Normally, when the growth rate of the American economy is strong and accelerating, the slope of the yield curve is positive—that is, the longer the security’s maturity—measured in time on the horizontal axis—the higher its yield—measured in percentage points on the vertical axis.
However, as the outlook for the economy begins to dim, investors tend to bid up the prices of longer-term government bonds—among the more effective portfolio hedges against deflation risk—which drives down the yields of those longer-term government bonds. When the yield of a longer-term security drops below the yield on a shorter-term security, the portion of the yield curve that resides between those two maturities is said to be inverted—negative, or downward sloping. Historically, an inverted yield curve has been one of the most reliable harbingers of stock market peaks and economic recessions in the United States; the yield curve inverted before each of the past seven recessions, and it produced only one false signal in that half-century span.¹
Until recently, the yield curve had remained positive throughout the current business cycle; however, the 3-month to 10-year portion of the curve inverted for five consecutive trading days, beginning on March 22, 2019. The spread between the yields on 3-month and 10-year U.S. Treasury securities also turned negative prior to each of the past two recessions, with both yield curve inversions anticipating peaks in the stock market.² While bonds typically fare better than stocks once the cycle turns, some types of bonds tend to do better than others after the yield curve inverts.
“Historically, an inverted yield curve has been one of the most reliable harbingers of stock market peaks and economic recessions in the United States.”
Promising areas for bond investors following yield curve inversions
That last time the 3-month to 10-year portion of the curve inverted, before the 2008 global financial crisis, an intermediate-term bond strategy was among the best places for investors to be: From the point of inversion in July 2006 to the S&P 500 Index’s trough in March 2009, the average intermediate-term bond fund posted a positive 0.55% annualized total return while most other asset classes—even within fixed income—suffered losses.³
The turn of the prior cycle—the end of the tech bubble—also shows intermediate-term bonds in a favorable light: From the point of inversion in August 2000 to the S&P 500 Index’s trough in October 2002, the average intermediate-term bond fund category posted a positive 8.66% annualized total return, just behind its close cousin, the corporate bond fund category, while most other asset classes didn’t do nearly as well.³
Averaging the turns of these last two cycles together puts the intermediate-term bond fund category—the only one in positive territory for both periods—squarely at the top of the list, revealing the desirable effects of duration during down legs of the market cycle. In fact, the intermediate-term bond fund category outperformed the ultrashort bond fund category by an annualized average of 284 basis points.³ Longer duration exposure tends to fare better than shorter duration exposure in such moments since yield curve inversions are driven by rising shorter rates, falling longer rates, or a combination of both.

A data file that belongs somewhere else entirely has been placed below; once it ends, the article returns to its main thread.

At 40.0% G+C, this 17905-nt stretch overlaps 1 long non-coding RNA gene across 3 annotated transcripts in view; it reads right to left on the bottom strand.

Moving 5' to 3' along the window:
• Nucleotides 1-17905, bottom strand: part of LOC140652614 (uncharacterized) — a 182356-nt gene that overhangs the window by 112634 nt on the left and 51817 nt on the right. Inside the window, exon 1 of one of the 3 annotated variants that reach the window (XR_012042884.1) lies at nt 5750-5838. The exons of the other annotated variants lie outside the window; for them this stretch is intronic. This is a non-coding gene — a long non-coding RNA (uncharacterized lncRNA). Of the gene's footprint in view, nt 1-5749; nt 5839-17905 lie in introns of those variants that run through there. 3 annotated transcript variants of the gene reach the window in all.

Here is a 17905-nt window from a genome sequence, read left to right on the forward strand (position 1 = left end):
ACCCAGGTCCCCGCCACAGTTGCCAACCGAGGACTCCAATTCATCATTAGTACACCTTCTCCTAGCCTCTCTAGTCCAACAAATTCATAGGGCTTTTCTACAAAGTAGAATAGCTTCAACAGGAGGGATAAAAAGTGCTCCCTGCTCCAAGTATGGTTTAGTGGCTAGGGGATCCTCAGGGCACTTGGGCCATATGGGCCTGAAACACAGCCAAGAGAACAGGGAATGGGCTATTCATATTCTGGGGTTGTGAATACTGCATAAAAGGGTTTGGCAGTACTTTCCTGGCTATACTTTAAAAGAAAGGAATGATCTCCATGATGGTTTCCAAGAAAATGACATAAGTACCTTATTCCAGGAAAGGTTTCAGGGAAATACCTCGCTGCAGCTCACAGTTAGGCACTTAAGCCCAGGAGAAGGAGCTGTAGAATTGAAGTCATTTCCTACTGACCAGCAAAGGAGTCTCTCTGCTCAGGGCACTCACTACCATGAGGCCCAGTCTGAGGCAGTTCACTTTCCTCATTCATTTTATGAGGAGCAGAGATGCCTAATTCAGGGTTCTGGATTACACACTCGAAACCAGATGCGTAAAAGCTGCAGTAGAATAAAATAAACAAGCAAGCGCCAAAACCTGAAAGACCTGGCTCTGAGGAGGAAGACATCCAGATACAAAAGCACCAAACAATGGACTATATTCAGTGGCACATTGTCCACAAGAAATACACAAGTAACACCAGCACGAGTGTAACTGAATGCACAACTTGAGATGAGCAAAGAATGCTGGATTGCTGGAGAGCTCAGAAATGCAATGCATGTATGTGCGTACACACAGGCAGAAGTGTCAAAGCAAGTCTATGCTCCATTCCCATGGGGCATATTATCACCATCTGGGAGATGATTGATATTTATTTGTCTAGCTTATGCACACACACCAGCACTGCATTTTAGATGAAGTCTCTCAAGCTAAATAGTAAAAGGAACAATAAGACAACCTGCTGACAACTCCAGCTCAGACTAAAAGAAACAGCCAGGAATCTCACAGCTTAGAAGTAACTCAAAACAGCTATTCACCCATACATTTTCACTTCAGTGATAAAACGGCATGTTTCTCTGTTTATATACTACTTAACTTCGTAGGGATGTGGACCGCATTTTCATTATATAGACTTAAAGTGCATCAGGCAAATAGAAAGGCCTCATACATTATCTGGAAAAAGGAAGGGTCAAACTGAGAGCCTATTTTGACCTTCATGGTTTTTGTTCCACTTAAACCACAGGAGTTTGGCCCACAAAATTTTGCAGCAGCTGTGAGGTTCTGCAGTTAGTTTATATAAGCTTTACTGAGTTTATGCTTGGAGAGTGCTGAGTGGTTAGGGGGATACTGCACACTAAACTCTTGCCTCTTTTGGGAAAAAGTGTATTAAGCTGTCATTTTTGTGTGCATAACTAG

Preparing for a sustained yield curve inversion
While an inverted yield curve lasting several weeks has been a reliable predictor of the business cycle’s end, an inversion lasting only a few days isn’t necessarily a clear signal pointing to impending trouble. Fleeting yield curve inversions, such as the one we saw in March, concern us much less than those that persist. Still, the mere existence of a yield curve inversion itself—however brief—does lend support to our view that we’re in a late-cycle environment. Since March’s brief yield curve inversion, the curve has steepened somewhat, offering investors a second chance to increase duration. An examination of the historical data suggests that a yield curve steepening following a momentary inversion—but before a more sustained yield curve inversion materializes—has represented attractive time to add duration.⁴
“Still, the mere existence of a yield curve inversion itself—however brief—does lend support to our view that we’re in a late-cycle environment.”
If and when the yield curve inverts again—and remains inverted for weeks rather than days—our conviction would likely grow that a market peak, paired with a possible recession, might be around the corner. With that in mind, emphasizing intermediate-term bonds right now seems like a shrewd late-cycle investing move.
1 Manulife Investment Management, 2018. 2 Treasury.gov, 2019. 3 Morningstar Direct, 2019. 4 FactSet, 2019.
Views are those of Emily R. Roland, CIMA, head of capital markets research, and Matthew D. Miskin, CFA, market strategist, for John Hancock Investment Management, and are subject to change. This commentary is provided for informational purposes only and is not an endorsement of any security, mutual fund, sector, or index. This material does not constitute tax, legal, or accounting advice, and neither John Hancock nor any of its agents, employees, or registered representatives are in the business of offering such advice. Please consult your personal tax advisor for information about your individual situation. No forecasts are guaranteed, and past performance does not guarantee future results.
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